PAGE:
Vitamin E also improved insulin action in elderly people [283]. Twenty elderly, non-obese subjects
with normal glucose tolerance were submitted to euglycemic-hyperinsulinemic clamp in a double-
blind, crossover, and randomized study after 4 months treatment with either vitamin E (900 mg/d)
or placebo. Whole-body glucose disposal was significantly potentiated by vitamin E compared to
placebo. Furthermore, plasma vitamin E concentrations were correlated with net changes in
insulin-stimulated whole-body glucose disposal.
In a 4-week, double-blind, randomized study of vitamin E administration (600 mg/d) versus placebo
in 24 hypertensive patients, whole-body glucose disposal was measured by the euglycemic-
hyperinsulinemic clamp [284]. In hypertensive subjects, vitamin E administration significantly
increased whole-body glucose disposal, along with the ratio of reduced glutathione/oxidized
glutathione in plasma. Four months treatment of patients with T2D with cardiac autonomic
neuropathy with vitamin E lowered of glycated hemoglobin, insulin, norepinephrine, and the
homeoststatic model assessment index, indicative of increased insulin sensitivity and improved
glycemic control [278].
The results from a large number of major intervention studies have all concluded that treatment
with vitamin E is ineffective at improving glycemic control or endothelial function, altering the
development of T2D, or at preventing cardiovascular disease [57;61-63;285-288]; some studies
38
have even raised questions of its safety [62;287]. In light of these results, the use of supplemental
vitamin E (mixture or an individual isomer) for diabetes or cardiovascular health is no longer
recommended.
This conclusion is supported, to a certain extent, by a recent meta-analysis that included 50
randomized controlled clinical trials with approximately 295,000 participants, which concluded that
the efficacy of vitamin and antioxidant supplements [289] were ineffective for the prevention of
cardiovascular disease. However, recent clinical data pertaining to Vitamin E are not universally
negative. For example, Montero et al performed a systematic review on endothelial function in
individuals with T2D [290]. They searched for randomized controlled trials assessing the effects of
antioxidant vitamin E and/or C supplementation on endothelial function in T2DM subjects. They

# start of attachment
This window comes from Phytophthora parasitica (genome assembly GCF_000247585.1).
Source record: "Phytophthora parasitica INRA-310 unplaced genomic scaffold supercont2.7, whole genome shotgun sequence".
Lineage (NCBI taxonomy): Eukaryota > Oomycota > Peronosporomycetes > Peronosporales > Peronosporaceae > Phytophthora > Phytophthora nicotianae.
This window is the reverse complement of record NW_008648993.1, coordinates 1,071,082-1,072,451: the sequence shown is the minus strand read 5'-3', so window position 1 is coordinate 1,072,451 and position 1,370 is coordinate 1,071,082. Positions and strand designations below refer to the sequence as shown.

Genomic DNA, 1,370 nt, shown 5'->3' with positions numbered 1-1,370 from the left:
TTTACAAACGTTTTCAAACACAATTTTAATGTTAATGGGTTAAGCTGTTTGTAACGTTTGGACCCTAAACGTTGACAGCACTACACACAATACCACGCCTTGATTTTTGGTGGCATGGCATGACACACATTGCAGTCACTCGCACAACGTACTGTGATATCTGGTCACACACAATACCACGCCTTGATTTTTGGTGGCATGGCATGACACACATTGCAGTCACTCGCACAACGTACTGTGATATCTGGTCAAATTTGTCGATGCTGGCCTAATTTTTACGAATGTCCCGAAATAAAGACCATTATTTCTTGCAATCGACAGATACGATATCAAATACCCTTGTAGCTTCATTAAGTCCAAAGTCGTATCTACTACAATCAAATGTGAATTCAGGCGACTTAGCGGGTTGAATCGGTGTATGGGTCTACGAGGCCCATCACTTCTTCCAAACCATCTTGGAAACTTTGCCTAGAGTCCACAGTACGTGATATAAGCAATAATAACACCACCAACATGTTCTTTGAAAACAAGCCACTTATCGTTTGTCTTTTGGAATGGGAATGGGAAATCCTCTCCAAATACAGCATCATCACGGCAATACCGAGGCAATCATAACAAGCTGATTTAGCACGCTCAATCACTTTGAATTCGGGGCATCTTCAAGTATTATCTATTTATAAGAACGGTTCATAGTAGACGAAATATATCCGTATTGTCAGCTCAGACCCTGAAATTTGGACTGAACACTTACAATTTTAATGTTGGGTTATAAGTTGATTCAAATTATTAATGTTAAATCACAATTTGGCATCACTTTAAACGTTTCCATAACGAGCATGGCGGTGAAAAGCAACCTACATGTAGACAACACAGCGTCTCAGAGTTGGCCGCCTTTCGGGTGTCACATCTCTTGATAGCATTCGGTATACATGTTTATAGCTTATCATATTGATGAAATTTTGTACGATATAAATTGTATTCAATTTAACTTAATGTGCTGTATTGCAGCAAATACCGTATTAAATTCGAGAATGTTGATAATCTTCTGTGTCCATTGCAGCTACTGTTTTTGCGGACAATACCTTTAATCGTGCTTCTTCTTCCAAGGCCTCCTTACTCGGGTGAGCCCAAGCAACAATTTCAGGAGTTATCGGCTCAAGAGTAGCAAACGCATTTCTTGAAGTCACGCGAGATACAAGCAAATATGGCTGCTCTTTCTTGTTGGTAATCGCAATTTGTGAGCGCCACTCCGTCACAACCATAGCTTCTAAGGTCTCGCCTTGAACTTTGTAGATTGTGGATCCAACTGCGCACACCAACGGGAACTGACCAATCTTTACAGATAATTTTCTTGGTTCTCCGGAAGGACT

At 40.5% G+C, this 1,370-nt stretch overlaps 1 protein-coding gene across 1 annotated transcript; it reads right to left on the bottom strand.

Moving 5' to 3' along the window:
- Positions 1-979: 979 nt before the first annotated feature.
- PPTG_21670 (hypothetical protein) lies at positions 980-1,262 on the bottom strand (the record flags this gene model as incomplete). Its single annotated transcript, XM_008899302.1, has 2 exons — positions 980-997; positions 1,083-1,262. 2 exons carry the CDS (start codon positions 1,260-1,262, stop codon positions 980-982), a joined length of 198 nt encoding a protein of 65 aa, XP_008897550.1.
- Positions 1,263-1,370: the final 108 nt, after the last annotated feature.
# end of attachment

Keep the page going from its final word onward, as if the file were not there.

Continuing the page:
included ten randomized controlled trials comparing antioxidant vitamin-supplemented and control
groups (overall n = 296). Post-intervention standardized mean difference (SMD) in endothelial
function did not reach statistical significance between groups (0.35; 95% confidence interval =
-0.17, 0.88; P = 0.18). In subgroup analysis, post-intervention endothelial function was significantly
improved by antioxidant vitamin supplementation in T2DM subgroups with body mass index (BMI)
</= 29.45 kg m-2 (SMD = 1.02; P < 0.05), but not in T2DM subgroups with BMI > 29.45 kg m-2
(SMD = -0.07; P = 0.70). In meta-regression, an inverse association was found between BMI and
post-intervention SMD in endothelial function (B = -0.024, P = 0.02). Prolonged antioxidant vitamin
E and/or C supplementation could be effective to improve endothelial function in non-obese T2DM
subjects. Obviously, it cannot be concluded if the benefit on endothelia function could be attributed
to vitamin E alone, or due to a combination of vitamins E and C.
As we move into the era of more customized patient treatment protocols (personalized medicine), it
is important to realize that some patients are more likely to benefit from a particular intervention
than others. For example, Suksomboon et al reported that vitamin E supplementation had not
effect at improving glycemic control in unselected patients with T2D, but that it deceased HbA1c
(~0.6%) in patients with low serum levels of vitamin E (below the typical normal range) [291].
Another example of the possible importance of patient selection in the context of vitamin E
intervention is provided by Vardi et al, who have reported that patients with type 2 diabetes
possessing the haptoglobin type 2-2 have a higher risk (odds ratio = 2.03) for cardiovascular
events, compared to patients with other haptoglobin types. This risk was reduced in patients
treated with vitamin E (odds ratio = 0.66) [292;293].
39
Niacin
Niacin (nicotinic acid) has been used for many years to reduce elevated cholesterol and